2015 has been a busy and successful year for both the Palestinian Animal League (PAL) and its international partner organisation, Palestinian Animal League Solidarity (PALS). Here we share with you our key achievements of the year; none of which would have been possible without your ongoing support. Thank you to all of you who have supported our work for people and animals in Palestine during 2015; we hope that you will continue to work with us in the coming years, as the animal protection movement in Palestine continues to go from strength-to-strength.
January saw the birth of the UK-based group, PALS; whose specific aim is to support and promote the work being carried out by our Palestinian team.
The inaugural activity carried out by PALS was the organisation of a “Speaking Tour” of the UK, with the Executive Director of PAL, Ahmad Safi, speaking to audiences about his team’s work for animals and people in the West Bank. The tour was comprised of five public events held in major cities around the UK (London, Brighton, Manchester, Leeds and Colchester) where presentations were given about PAL’s work, merchandise was sold and information and literature were distributed. The talks provided an excellent platform for awareness-raising surrounding PAL’s work.
In addition to the public talks carried out, the team attended a number of meetings with leading animal protection groups in the UK, with a view to introduce the work of PAL to them and to establish working relationships with them. All meetings were extremely beneficial and some led to extremely valuable working partnerships.
This trip was made possible by generous donations from PAL supporters around the world.
In February, PAL spoke out regarding global news reporting surrounding the deaths of animals in a zoo in Gaza. Highlighting the importance of tackling human and animal rights issues in tandem, the article was read around the world and sparked lively debate.
In March 2015, PALS International Director, Liz Tyson, travelled to the West Bank and volunteered with the PAL team for a month. During her time there, she trained volunteers and gave lectures surrounding animal welfare, animal ethics, animal welfare law and campaigning and advocacy to students at two major Palestinian universities (Al Quds and An Najah). During this month, work began on carrying out initial stakeholder engagement and research towards the development of a humane spay and neuter scheme for street dogs in Palestine; to be implemented later in the year.
In April, PAL worked with local authorities in Gaza to help to facilitate the rescue of two lion cubs being held in a private home. The cubs were eventually moved from the refugee camp where they were being kept to Jordan. The PAL team was pleased to be able to play a part in ensuring the animals were taken to safety later in the year but raised concerns that the root of the problem – the commercialisation of wild animals – still needs to be addressed within the region.
PAL volunteer, Sandra Soto, helped to raise awareness for the organisation as she gave a presentation at the World Vegan Summit and Expo in California, US. Delivering PAL’s message to an international audience is a vital part of PAL’s work.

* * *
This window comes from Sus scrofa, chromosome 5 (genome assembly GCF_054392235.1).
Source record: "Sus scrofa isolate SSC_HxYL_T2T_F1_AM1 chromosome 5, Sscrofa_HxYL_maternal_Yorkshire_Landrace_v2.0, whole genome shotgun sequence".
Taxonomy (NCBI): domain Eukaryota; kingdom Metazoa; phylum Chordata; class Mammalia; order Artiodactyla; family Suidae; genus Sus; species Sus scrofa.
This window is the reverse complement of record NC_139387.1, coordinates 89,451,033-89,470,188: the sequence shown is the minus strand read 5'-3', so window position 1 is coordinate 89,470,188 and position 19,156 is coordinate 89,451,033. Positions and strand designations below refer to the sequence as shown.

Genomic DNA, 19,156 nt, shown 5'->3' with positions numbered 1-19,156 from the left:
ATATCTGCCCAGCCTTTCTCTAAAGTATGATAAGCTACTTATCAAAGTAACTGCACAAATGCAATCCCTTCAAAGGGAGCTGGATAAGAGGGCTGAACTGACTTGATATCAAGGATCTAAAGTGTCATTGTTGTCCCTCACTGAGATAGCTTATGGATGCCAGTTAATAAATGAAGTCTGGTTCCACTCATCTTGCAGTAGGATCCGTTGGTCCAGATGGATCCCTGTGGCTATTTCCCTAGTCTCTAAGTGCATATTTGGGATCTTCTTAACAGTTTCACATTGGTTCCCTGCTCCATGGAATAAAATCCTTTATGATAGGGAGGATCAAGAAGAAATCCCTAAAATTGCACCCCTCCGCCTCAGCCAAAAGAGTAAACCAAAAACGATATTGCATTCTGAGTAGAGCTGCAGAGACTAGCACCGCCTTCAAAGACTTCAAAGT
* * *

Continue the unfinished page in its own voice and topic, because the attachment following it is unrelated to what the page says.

May saw the end of the first phase of PAL’s ground-breaking “Young Journalists for Animal Welfare” programme; a scheme which empowers young people and children to make positive changes for animal and environmental protection in their own communities. So successful was the programme that it caught the attention of the International Fund for Animal Welfare (IFAW), who kindly funded it into its second year.
During May, the team worked hard on developing and writing the materials which would go on to form the Best Practice Manual for the Humane Management of Street dogs in Palestine. At the time of writing, the main form of management of street dogs is lethal control – either shooting or poisoning – so it is vital to introduce humane practices as soon as possible. The documentation developed as part of this programme is the first of its kind in Arabic. Work was carried out from May onwards to secure funding to deliver the programme on the ground.
In June, an educational open day was held for families and children in the major Palestinian city of Ramallah. Over 600 people came along to the day which focused upon raising awareness of the importance of animal protection, as well as promoting a healthy vegan diet.
PALS Trustee, Craig Redmond, also visited the West Bank for a fortnight during June. Craig worked with students from Al Quds University in the development of photographic projects as a means to tell stories surrounding animal welfare in a local context. The photographs taken during his trip have helped PAL and PALS to promote its work to a wider audience.
PAL team member, Mai Farsakh, travelled to the US in June to take part in the Resistance Ecology Conference. Joined by US-based, Bina Ahmad, she gave a fascinating presentation focused upon the crossover of issues surrounding human rights, animal rights and environmental protection in the occupied Palestinian territories.
PAL was delighted to receive funding from UK charity, The Brooke, in support of a new project focused upon horse and donkey welfare in the West Bank. Equines are used extensively in the region and PAL’s new project seeks to first identify, then tackle, welfare issues that arise from this practice.